S, but reading your proof I see you understood it that way). This is a
    purely topological question and your proof answers it in the affirmative.

    So the question remains. Is there a D(a,r) in S such that r > R and f
    analytic on D(a,r)? Best regards and thank you for your time.

    Enrique
    In this case I think you procede the exact same way i.e. this problem is more topological than analytic. The typical definition of analytic at a point means the function is differenciable in the neighborhood of this point*. Therefore for each z\in C (the boundary of the disk) we have r_z>0 so that f is differenciable on D(z,r_z). And again as above define the continous function r_z: C\to \mathbb{R}, notice that C is a compact set and r_z is a positive function therefore r = \inf \{r_z : z\in C\} >0. Now argue that f is analytic on D(a,R+r). Does this work?

    *)John Conway actually defined "analytic" to mean a function is differenciable on a neighborhood with a continous derivative (but then he later proves that differenciability on a neighborhood implies continuity of the derivative).
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  5. #5
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    Analycity on a closed set.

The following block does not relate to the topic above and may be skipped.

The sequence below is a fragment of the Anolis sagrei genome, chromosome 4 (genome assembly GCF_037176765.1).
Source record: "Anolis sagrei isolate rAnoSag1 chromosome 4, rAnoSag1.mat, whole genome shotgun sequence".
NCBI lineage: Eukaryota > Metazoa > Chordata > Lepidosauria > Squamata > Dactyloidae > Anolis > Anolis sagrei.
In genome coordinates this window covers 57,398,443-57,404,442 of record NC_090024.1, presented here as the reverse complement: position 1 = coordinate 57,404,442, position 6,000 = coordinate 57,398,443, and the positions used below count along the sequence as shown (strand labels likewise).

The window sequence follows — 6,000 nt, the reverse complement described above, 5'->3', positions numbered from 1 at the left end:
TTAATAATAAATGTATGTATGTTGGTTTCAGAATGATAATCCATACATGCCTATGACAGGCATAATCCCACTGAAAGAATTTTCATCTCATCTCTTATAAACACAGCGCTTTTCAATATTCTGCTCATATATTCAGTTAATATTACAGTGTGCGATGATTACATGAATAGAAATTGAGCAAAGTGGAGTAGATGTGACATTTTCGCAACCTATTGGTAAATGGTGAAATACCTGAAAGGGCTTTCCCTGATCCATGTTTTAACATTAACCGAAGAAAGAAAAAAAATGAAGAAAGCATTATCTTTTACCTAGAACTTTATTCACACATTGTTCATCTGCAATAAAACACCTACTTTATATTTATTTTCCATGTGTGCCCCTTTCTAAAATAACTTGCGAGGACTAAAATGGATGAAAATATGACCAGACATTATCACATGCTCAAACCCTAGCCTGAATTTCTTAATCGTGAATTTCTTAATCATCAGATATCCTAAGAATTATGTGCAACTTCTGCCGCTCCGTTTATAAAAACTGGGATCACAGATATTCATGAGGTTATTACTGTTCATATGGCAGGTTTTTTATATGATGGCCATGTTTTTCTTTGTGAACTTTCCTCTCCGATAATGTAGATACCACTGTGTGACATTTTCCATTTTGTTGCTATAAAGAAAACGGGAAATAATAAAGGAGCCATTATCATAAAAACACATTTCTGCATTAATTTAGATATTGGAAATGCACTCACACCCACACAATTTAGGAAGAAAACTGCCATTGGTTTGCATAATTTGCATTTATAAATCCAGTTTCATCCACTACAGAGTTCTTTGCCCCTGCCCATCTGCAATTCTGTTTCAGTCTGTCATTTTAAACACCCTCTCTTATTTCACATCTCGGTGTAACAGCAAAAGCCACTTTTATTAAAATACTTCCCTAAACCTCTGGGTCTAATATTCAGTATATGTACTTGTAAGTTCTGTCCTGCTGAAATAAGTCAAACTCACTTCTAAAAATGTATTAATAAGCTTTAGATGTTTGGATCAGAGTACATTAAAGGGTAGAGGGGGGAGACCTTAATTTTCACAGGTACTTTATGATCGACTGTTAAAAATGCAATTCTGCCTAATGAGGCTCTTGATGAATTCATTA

Perfectly well. I have now revised the definition of analytic function as
    given in the book I am studying and see it has a note saying: if T is an
    arbitrary subset of the complex (not necessarily open), the terminology
    "f is analytic on T" is used to mean that f is analytic on some open set
    containing T. This would have saved me effort if only I had read more
    carefully. By the way, it's like being in heaven to have such a nice people
    at one's disposal to help in math problems.

    P.S.: I could have used the note as is or I could have taken T to be
    a point in the complex and used your proof. By the way again: whom
    could I contact to get help on using the text editor. Thank you very
    much for your kindness.
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  6. #6
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    Quote Originally Posted by ENRIQUESTEFANINI View Post
    if T is an
    arbitrary subset of the complex (not necessarily open), the terminology
    "f is analytic on T" is used to mean that f is analytic on some open set
    containing T. This would have saved me effort if only I had read more
    carefully. By the way, it's like being in heaven to have such a nice people
    at one's disposal to help in math problems.
    This definition is not only intrinsic for complex functions. In PDE's sometimes you will say let u(x,t) be a solution to u_{xx} = u_{tt} on R=[0,1]\times [0,\infty). When I first seen this it used to bother me too because u is \mathcal{C}^2 on R, a closed set, while differenciability is defined only on open sets! Well, what we mean to say is that u = v|_{R} (notation here means that u is a restriction of another function) where v is a \mathcal{C}^2 function on D, and open set, so that R\subset D.

    P.S.: I could have used the note as is or I could have taken T to be
    a point in the complex and used your proof. By the way again: whom
    could I contact to get help on using the text editor. Thank you very
    much for your kindness.
    See this.